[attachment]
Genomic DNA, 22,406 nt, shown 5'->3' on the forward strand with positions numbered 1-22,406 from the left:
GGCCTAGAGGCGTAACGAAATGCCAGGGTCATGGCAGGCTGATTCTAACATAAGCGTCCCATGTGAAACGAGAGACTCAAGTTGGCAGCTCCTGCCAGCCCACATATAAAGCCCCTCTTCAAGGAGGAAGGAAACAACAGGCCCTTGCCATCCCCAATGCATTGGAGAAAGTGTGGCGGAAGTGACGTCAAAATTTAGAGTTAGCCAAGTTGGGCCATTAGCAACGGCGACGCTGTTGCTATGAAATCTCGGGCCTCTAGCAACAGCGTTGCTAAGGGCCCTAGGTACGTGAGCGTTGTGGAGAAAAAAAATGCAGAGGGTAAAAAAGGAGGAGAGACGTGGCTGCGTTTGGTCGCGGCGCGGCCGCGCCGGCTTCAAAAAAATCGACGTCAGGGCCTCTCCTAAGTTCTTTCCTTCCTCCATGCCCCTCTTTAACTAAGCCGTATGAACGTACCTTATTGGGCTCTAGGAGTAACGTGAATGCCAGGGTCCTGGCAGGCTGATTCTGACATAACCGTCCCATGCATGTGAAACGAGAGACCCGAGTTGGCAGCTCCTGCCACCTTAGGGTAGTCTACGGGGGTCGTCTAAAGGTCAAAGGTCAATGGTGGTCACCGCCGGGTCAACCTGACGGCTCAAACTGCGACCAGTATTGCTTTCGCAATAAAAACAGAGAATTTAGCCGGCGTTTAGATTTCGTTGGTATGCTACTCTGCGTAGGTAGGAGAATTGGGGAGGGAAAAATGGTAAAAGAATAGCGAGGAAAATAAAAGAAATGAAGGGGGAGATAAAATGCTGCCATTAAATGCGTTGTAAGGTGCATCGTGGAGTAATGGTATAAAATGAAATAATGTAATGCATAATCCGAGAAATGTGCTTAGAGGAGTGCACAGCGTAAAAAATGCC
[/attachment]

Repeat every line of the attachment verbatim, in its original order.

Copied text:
Genomic DNA, 22,406 nt, shown 5'->3' on the forward strand with positions numbered 1-22,406 from the left:
GGCCTAGAGGCGTAACGAAATGCCAGGGTCATGGCAGGCTGATTCTAACATAAGCGTCCCATGTGAAACGAGAGACTCAAGTTGGCAGCTCCTGCCAGCCCACATATAAAGCCCCTCTTCAAGGAGGAAGGAAACAACAGGCCCTTGCCATCCCCAATGCATTGGAGAAAGTGTGGCGGAAGTGACGTCAAAATTTAGAGTTAGCCAAGTTGGGCCATTAGCAACGGCGACGCTGTTGCTATGAAATCTCGGGCCTCTAGCAACAGCGTTGCTAAGGGCCCTAGGTACGTGAGCGTTGTGGAGAAAAAAAATGCAGAGGGTAAAAAAGGAGGAGAGACGTGGCTGCGTTTGGTCGCGGCGCGGCCGCGCCGGCTTCAAAAAAATCGACGTCAGGGCCTCTCCTAAGTTCTTTCCTTCCTCCATGCCCCTCTTTAACTAAGCCGTATGAACGTACCTTATTGGGCTCTAGGAGTAACGTGAATGCCAGGGTCCTGGCAGGCTGATTCTGACATAACCGTCCCATGCATGTGAAACGAGAGACCCGAGTTGGCAGCTCCTGCCACCTTAGGGTAGTCTACGGGGGTCGTCTAAAGGTCAAAGGTCAATGGTGGTCACCGCCGGGTCAACCTGACGGCTCAAACTGCGACCAGTATTGCTTTCGCAATAAAAACAGAGAATTTAGCCGGCGTTTAGATTTCGTTGGTATGCTACTCTGCGTAGGTAGGAGAATTGGGGAGGGAAAAATGGTAAAAGAATAGCGAGGAAAATAAAAGAAATGAAGGGGGAGATAAAATGCTGCCATTAAATGCGTTGTAAGGTGCATCGTGGAGTAATGGTATAAAATGAAATAATGTAATGCATAATCCGAGAAATGTGCTTAGAGGAGTGCACAGCGTAAAAAATGCC